If teal's sales tactics seem deceptive and heartless, and they do, that is nothing compared to the way she treats the people closest to her. The Deep End exposed her behavior toward Blake and Juliana, treatment very much in keeping with her abuses of people like Jared "Fallon" Dobson, Cameron Clark, Diana Hansen RiberaMorgan le Faye, and many, many others. In a recent Ask Teal video, teal did what she so often does with those videos, air her grievances against members of her inner circle, by creating thinly-veiled, fictional versions of them. She lets them know what they're doing wrong and how they can correct their offending behavior. Her followers know she's telegraphing these conflicts and that they can figure out who she's lambasting just makes them feel like flies on the wall, watching her daily soap opera of a life.

It's not hard to deduce that the main target in the above video (and article) is Graciela and the sheer cruelty of it is hard to stomach. Has she ever sounded more like the quintessential mean girl? She rattles off a litany of lookist judgments with the eye-rolling, exasperated derision of a queen bee just fed up with her hangers-on not doing what she wants, when she so obviously knows best for everybody. For god's sake, she didn't even bother to change the first letter of her name.

Gloria has struggled with weight all her life. She grew up in a family that ate almost exclusively junk food and meat cooked in lard. She struggled with cystic acne. She was prescribed a medication for acne that damaged her liver. Her hair has always been thin. And due to poor eyesight, she always wore coke bottle glasses. Gloria has never been considered a physically attractive woman. And this, has causes her pain all her life. Gloria has been taught by her family and by society that she will only be loved if she is pretty. Because of this, Gloria has struggled all her life to become physically attractive, so that she can be loved… Loved for what she is not.

. . .

For example, with Gloria, we might feel ourselves wanting to offer advice for how she could actually become physically attractive. Or come up with explanations as to why she has failed so far and what would have made her succeed before at becoming physically attractive. Things like “well… If she had just moved to Africa, where in some places, people do think that fat is physically attractive.” Or “she didn’t even do anything to learn about diet… come on. If she really wants to be attractive, she has to change her lifestyle.”

. . .

Instead, she looks at what she is. When she does this, she realizes that she is very stable emotionally. She also realizes that she is a very committed person in relationships. She is reliable and present with others. And she is cozy. She can be a safe space for someone because she is a safe space.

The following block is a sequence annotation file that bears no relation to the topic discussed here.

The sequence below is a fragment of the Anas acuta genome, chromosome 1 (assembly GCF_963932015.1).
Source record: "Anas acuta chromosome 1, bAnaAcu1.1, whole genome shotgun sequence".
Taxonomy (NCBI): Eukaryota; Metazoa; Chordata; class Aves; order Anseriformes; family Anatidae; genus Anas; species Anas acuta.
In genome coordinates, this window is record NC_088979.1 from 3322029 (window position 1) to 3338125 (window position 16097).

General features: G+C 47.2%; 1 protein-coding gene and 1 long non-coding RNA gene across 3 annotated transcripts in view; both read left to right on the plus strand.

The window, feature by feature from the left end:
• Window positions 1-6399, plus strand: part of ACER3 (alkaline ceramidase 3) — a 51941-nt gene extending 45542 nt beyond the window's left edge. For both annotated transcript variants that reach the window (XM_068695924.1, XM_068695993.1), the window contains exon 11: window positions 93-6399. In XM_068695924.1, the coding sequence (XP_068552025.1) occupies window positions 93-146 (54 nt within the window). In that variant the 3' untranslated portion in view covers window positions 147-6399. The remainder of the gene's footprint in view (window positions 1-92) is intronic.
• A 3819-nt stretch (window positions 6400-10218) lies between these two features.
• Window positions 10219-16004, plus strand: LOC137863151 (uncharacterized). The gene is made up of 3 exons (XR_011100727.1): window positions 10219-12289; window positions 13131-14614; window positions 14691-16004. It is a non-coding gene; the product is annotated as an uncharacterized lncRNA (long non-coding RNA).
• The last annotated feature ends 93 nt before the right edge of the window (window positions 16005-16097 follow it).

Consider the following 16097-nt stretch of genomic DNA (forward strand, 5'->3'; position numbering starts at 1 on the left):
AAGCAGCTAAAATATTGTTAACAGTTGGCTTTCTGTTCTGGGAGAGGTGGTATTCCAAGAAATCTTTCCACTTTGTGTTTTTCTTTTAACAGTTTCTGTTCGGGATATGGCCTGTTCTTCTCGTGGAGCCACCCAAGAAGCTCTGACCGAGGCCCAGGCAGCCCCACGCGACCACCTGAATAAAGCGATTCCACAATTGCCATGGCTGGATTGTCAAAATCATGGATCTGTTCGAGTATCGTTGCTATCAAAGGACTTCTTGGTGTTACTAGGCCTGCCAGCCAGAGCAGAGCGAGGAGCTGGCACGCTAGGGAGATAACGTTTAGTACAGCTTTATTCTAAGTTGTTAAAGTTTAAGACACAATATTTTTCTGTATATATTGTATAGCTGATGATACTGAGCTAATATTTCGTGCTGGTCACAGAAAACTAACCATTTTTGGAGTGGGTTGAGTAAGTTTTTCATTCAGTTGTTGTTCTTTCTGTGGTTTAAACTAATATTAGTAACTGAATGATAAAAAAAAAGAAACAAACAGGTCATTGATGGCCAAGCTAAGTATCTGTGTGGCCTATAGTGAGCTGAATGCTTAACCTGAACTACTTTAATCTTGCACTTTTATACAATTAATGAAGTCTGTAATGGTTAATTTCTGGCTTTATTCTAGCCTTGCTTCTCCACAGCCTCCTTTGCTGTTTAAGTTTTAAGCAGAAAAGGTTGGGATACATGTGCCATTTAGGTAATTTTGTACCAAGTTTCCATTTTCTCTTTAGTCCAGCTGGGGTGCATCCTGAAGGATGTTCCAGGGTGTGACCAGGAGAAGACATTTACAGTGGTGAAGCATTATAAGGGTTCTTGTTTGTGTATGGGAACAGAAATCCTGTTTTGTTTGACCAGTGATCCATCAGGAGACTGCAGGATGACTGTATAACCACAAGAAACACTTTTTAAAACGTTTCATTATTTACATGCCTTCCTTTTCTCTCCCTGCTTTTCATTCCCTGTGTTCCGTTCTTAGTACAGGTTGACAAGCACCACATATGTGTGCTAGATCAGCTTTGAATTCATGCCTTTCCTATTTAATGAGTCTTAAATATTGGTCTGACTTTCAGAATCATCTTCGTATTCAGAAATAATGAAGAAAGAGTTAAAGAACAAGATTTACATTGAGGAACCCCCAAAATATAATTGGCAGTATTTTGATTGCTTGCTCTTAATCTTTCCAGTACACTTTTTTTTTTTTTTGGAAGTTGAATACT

Do you get it Graciela Gloria?! Don't even think about romance. It's not for you. You have a job as teal's comfort animal, and occasional footstool. What more could you possibly want in life?! Don't even think about heading for the door again! Where ya gonna go? Africa? The only place on earth you might be considered fuckable?! (Dear GOD, she's racist!!!) Accept your lot in life. You're the fat friend, the second banana! You should be thrilled that someone as gorgeous and famous as teal is willing to keep you around!

It's not hard to figure out what's going on here. Blake, teal's original "safe space," is gone. He found real love and fled. She's convinced what's left of her inner circle to renounce dating uncommitted tealers and having children. Are some of them balking? Is Graci? Because this reeks of panic. God forbid that Graci figures out that she is, in fact, quite pretty and that not everyone is as lookist or sizist as teal. There's no reason on earth that she couldn't find a nice fella, or gal, and have a life.

I started blogging about teal nearly 10 years ago, because I thought she was a budding cult leader who displayed her shocking cruelty in a very public way. Ten years later, several high profile cult researchers have a pegged her as a cult leader, and she is still displaying her shocking cruelty in a very public way.

In the final analysis, that's what The Deep End showed the world. Are there a few questions about their editing? After watching all of teal's response videos, as well as many other discussions and context, I came away with only one editing choice that concerned me, and it was the way a different woman appeared to be Sabrina after the "waterbreathing" incident. But I will give teal credit for muddying the waters substantially. She always does. The Deep End accomplished exactly what its creators intended. It conveys the experience of being in teal's orbit. If it failed at all — according to people I know who've lived it — it's only that the truth is even more horrible and emotionally scarring than the series could hope to portray.